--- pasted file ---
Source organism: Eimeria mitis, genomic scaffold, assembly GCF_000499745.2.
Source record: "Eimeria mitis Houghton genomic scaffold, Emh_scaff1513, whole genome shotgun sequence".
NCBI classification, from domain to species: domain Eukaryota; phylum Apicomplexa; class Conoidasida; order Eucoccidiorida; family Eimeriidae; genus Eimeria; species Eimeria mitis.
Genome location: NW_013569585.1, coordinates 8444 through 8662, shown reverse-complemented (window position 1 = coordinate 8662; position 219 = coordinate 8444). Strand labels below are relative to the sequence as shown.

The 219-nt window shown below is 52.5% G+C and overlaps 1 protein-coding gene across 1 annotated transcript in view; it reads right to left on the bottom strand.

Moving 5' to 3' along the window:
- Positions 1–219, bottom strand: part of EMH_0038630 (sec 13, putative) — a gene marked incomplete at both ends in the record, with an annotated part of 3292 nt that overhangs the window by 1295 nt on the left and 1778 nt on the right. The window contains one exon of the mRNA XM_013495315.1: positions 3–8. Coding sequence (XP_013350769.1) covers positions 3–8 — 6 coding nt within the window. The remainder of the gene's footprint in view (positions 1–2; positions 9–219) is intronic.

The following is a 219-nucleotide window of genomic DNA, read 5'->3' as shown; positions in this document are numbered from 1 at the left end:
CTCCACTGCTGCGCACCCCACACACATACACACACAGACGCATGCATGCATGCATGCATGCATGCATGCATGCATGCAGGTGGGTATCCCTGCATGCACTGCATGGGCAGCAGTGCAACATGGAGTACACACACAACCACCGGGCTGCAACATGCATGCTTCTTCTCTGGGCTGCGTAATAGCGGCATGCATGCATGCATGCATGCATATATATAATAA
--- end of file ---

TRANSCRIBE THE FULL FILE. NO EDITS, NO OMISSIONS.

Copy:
Source organism: Eimeria mitis, genomic scaffold, assembly GCF_000499745.2.
Source record: "Eimeria mitis Houghton genomic scaffold, Emh_scaff1513, whole genome shotgun sequence".
NCBI classification, from domain to species: domain Eukaryota; phylum Apicomplexa; class Conoidasida; order Eucoccidiorida; family Eimeriidae; genus Eimeria; species Eimeria mitis.
Genome location: NW_013569585.1, coordinates 8444 through 8662, shown reverse-complemented (window position 1 = coordinate 8662; position 219 = coordinate 8444). Strand labels below are relative to the sequence as shown.

The 219-nt window shown below is 52.5% G+C and overlaps 1 protein-coding gene across 1 annotated transcript in view; it reads right to left on the bottom strand.

Moving 5' to 3' along the window:
- Positions 1–219, bottom strand: part of EMH_0038630 (sec 13, putative) — a gene marked incomplete at both ends in the record, with an annotated part of 3292 nt that overhangs the window by 1295 nt on the left and 1778 nt on the right. The window contains one exon of the mRNA XM_013495315.1: positions 3–8. Coding sequence (XP_013350769.1) covers positions 3–8 — 6 coding nt within the window. The remainder of the gene's footprint in view (positions 1–2; positions 9–219) is intronic.

The following is a 219-nucleotide window of genomic DNA, read 5'->3' as shown; positions in this document are numbered from 1 at the left end:
CTCCACTGCTGCGCACCCCACACACATACACACACAGACGCATGCATGCATGCATGCATGCATGCATGCATGCATGCAGGTGGGTATCCCTGCATGCACTGCATGGGCAGCAGTGCAACATGGAGTACACACACAACCACCGGGCTGCAACATGCATGCTTCTTCTCTGGGCTGCGTAATAGCGGCATGCATGCATGCATGCATGCATATATATAATAA